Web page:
In this ongoing series, we ask executives, entrepreneurs and business leaders about mistakes that
have shaped their business philosophy.



CEO, HomeServe USA


Background:  

HomeServe USA, based in Norwalk, is part of British-based HomeServe plc. The U.S. arm has been operating since 2003 and covers 48 states. It has more than 3.5 million home repair service plans with 2.3 million customers, helping mitigate the costs of electrical, heating and cooling, and plumbing repairs. It partners with more than 50 utility companies in the U.S. and Canada.

Thomas J. “Tom” Rusin, who became CEO of HomeServe USA in July 2011, grew up in Stamford and is a 1986 graduate of Fairfield College Preparatory School. He received a bachelor’s of science degree in marketing from the University of Connecticut in 1990. He lives in Wilton.

The Mistake:

Not having a not-to-do list.

I think when you come into any business there’s the desire to branch out. It’s very easy to look at different opportunities just outside the core business and say “that makes sense for us” and “that’s going to give us faster growth.” But what those things really do is slow you down.

When you have a very strong core business with a high customer satisfaction rate like ours the temptation is very strong. You’re presented with opportunities and every one of those might work. Some of them might work very well. We could sell our services through banks and financial institutions. But it would require us to learn a new business and that takes time and diverts expertise.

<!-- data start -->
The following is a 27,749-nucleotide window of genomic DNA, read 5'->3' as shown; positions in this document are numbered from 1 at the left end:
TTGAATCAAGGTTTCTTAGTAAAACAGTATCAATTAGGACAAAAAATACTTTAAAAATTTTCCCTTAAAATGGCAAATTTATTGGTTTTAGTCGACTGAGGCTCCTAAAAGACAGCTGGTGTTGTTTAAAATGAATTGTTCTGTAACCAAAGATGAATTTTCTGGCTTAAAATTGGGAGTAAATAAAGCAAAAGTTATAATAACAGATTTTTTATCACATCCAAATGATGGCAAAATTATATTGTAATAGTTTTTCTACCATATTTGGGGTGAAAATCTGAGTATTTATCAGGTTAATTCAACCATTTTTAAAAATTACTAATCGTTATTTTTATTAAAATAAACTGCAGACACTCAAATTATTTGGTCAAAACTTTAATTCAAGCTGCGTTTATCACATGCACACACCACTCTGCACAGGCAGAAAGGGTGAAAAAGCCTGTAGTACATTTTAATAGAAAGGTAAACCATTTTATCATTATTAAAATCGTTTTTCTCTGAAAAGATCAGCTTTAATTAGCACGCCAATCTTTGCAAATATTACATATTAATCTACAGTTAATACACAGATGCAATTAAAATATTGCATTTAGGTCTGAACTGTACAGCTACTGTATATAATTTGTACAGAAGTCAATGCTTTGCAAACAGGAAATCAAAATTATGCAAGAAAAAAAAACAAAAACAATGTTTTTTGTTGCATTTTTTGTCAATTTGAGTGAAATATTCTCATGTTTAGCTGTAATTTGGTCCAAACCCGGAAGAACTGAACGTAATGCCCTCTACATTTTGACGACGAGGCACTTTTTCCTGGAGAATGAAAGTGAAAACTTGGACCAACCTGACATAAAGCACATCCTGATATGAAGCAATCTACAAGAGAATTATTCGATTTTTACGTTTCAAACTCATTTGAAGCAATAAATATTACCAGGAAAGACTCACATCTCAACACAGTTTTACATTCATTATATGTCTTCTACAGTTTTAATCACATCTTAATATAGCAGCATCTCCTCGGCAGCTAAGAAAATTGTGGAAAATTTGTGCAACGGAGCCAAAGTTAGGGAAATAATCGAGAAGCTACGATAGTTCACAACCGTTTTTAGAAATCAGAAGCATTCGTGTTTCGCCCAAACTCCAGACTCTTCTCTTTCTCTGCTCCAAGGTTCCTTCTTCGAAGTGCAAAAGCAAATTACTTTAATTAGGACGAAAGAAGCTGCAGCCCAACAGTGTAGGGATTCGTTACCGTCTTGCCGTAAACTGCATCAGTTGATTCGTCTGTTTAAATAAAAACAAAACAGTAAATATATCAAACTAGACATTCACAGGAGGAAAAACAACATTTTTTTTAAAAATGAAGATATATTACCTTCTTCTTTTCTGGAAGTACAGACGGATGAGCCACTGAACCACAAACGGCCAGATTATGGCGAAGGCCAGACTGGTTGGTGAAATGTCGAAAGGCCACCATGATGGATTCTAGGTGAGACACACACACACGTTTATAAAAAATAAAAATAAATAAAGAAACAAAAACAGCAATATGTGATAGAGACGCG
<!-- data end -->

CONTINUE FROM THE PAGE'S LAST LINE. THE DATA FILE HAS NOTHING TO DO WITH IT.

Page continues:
It’s harder to say ‘no’ to something than to say ‘yes’ to something.

The Lesson:

Stick to your knitting. It’s harder to say “no” to something than to say “yes” to something. Initially, we did a lot of different tasks that spent a lot of management time. But it wasn’t productive in the ways that it should have been. They were successful but not as successful as our primary business.

The core partnerships with utilities and municipalities has been great for us but we could have gone with other arrangements that would not have worked so well.

There are so many great ideas. There are so many things we could do. You have to decide the phase of business that you’re in. Staying within our core business is a much less time-consuming and more profitable way for us to grow. But it takes discipline.

We have to sit around the table and ask the right questions and the first one is always, “Should this be on the not-to-do list?” If something doesn’t fall within the confines of our main business then we’re not doing it. Time is something you can’t get back and everything comes with an opportunity cost.

Follow HomeServe USA on Twitter at @HomeServeUSA.

Photo courtesy of Tom Rusin.

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